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S&W model 63 issues.

Discussion in 'Handgun Discussion' started by Hybrid Slave, Aug 21, 2015.

  1. Hybrid Slave

    Hybrid Slave Medford Member

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    I recently got a good deal on this revolver. It appeared to be in good condition. Trigger was a bit heavy (normal for rimfires, I'm told) , but relatively smooth. Lock up was very tight.

    Took it out to the range with my boy and nephew and enjoyed about 100, maybe 200 rounds before the double action pull started to bind. Ejecting empty cases also became very difficult at this point as well.

    Later, at home, I put some oil on the cylinder face where it was collecting the most powder and where I suspected the tension to be taking place. The trigger loosened up a bit but not quite like it was when clean.

    This is the first rimfire revolver that I've owned, so my question(s);
    1) Is this happening because the .22 LR is just plain dirty to begin with, and therefore I may just need to clean the gun out every hundred or so rounds?
    2) Is there something else wrong with the gun?
    3) Has anyone experienced a similar problem, and with which 22LR revolvers?
     
  2. Certaindeaf

    Certaindeaf SE Portland Well-Known Member

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    Clean it very well with a gun cleaning solvent such as Hoppes (follow the directions).. especially the cylinders, cylinder face etc., forcing cone and under the star.
    Make sure that under the star is dry of all solvents or oils after cleaning and make sure to eject the empties with the muzzle pointed up to minimize unburnt powder from getting trapped between the star and cylinder.
    Yes, .22's can be pretty filthy.. just look at and feel the gun. If that gun gets too ganked and you horse the trigger, you'll screw up the timing pronto.
    And .22's have heavier DA trigger pulls than centerfires.. just the way things are.
    Good luck.
     
    ma96782 and Sgt Nambu like this.
  3. jbett98

    jbett98 NW Oregon Bronze Supporter Bronze Supporter

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    On the right side of the gun, you will find a screw located above the trigger.
    It's the cylinder stop screw and if you carefully remove it, it allows you to take the cylinder crane off the gun for a more thorough cleaning.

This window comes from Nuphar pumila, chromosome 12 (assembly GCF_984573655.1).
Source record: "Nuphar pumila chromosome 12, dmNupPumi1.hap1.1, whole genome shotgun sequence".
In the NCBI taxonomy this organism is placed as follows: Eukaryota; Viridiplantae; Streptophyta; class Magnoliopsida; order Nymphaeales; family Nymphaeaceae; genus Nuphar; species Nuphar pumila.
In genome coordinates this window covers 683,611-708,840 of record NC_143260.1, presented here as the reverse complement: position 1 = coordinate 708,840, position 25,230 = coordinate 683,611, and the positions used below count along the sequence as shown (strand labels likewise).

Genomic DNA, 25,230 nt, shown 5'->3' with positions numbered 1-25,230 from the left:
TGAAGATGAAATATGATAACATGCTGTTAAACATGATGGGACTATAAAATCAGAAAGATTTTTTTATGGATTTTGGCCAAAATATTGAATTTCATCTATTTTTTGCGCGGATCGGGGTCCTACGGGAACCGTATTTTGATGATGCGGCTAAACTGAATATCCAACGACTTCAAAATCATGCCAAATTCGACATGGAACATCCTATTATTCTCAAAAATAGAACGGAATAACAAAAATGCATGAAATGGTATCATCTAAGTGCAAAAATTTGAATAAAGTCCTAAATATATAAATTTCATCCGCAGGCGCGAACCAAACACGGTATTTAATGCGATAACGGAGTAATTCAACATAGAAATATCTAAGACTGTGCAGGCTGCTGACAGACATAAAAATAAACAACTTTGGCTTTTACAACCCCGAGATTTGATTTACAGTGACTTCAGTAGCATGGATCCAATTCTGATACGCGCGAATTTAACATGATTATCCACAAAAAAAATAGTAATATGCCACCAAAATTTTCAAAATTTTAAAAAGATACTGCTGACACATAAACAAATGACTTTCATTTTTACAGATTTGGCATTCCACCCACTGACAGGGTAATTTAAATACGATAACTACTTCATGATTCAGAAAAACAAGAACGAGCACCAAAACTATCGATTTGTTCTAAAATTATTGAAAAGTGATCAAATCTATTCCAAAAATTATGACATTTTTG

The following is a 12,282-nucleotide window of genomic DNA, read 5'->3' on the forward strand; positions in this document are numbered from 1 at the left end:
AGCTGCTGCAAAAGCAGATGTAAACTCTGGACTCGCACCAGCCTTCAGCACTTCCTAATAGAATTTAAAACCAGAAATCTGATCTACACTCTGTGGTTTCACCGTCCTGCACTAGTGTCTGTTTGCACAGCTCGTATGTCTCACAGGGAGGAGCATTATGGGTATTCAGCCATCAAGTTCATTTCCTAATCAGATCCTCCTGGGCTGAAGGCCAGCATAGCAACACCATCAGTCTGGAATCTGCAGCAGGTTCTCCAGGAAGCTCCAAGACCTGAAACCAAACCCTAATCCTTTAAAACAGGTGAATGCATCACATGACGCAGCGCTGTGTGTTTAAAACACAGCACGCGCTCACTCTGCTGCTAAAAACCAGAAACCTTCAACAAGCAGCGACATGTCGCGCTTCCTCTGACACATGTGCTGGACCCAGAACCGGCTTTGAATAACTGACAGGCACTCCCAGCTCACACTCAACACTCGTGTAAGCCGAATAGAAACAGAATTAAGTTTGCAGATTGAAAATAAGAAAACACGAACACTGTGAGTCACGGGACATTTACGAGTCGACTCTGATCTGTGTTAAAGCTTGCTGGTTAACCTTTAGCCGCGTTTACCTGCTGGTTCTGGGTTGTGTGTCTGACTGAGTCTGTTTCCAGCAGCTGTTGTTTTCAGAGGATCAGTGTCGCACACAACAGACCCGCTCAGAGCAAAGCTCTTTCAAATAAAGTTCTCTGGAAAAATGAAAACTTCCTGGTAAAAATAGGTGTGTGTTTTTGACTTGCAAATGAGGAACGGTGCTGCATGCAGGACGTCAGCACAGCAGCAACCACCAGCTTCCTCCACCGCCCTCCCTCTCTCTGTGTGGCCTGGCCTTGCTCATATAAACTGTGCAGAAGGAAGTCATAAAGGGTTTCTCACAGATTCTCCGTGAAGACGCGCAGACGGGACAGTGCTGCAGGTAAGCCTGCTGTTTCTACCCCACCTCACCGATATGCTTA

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  4. Certaindeaf

    Certaindeaf SE Portland Well-Known Member

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    And I'd venture that "100, maybe 200 rounds before the double action pull started to bind" is about average/very common for .22 revolvers. Some do it with just a few cylinder fulls but those need to be fixed.. unless it's just unburned powder under the star..
    If you want to plink more per outing, bring a simple cleaning kit and do a quick clean.. probably take thirty seconds.
     
  5. ma96782

    ma96782 Vancouver, WA Well-Known Member

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    Besides a good cleaning routine.

    You may want to also consider that 22LR has that waxy lube on the outside of the bullet. So sometimes, the build up of that lube prevents the cartridge from fully going all the way into the cylinder. Maybe, the back end of the case is dragging a bit on the frame?

    Or, as mentioned earlier, a powder flake could be lodged under the extractor star?

    Of course, the build up of burnt powder could also decrease the gap between the face of the cylinder and the barrel, causing it to drag. That could be "taken cared of" by opening the gap a tiny bit at a time. But, if you open up the gap too much.......you could cause "spitting." And, you'll need to keep the face of the barrel perpendicular to the bore axis. A couple of strokes with a file to the barrel. Cough, cough.....a job, not for the faint of heart. Of course, the gunsmith has "proper tools" for the job.

    Or, you could polish the cylinder's end. There is a way of doing that too.

    But maybe, all things considered, just cleaning your revolver would be a better idea.

    Aloha, Mark
     
    Last edited: Aug 21, 2015
    Hybrid Slave likes this.
  6. Hybrid Slave

    Hybrid Slave Medford Member

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    This makes sense. I did clean the gun thoroughly before hand, and it worked well. But the fifth and sixth rounds were still tight to chamber.

    Also, Upon closer inspection of the cylinder gap, it appeared to me that the barrel was not exactly perpendicular to the cylinder as there appeared to be a wider gap at the top part than at the bottom of the barrel.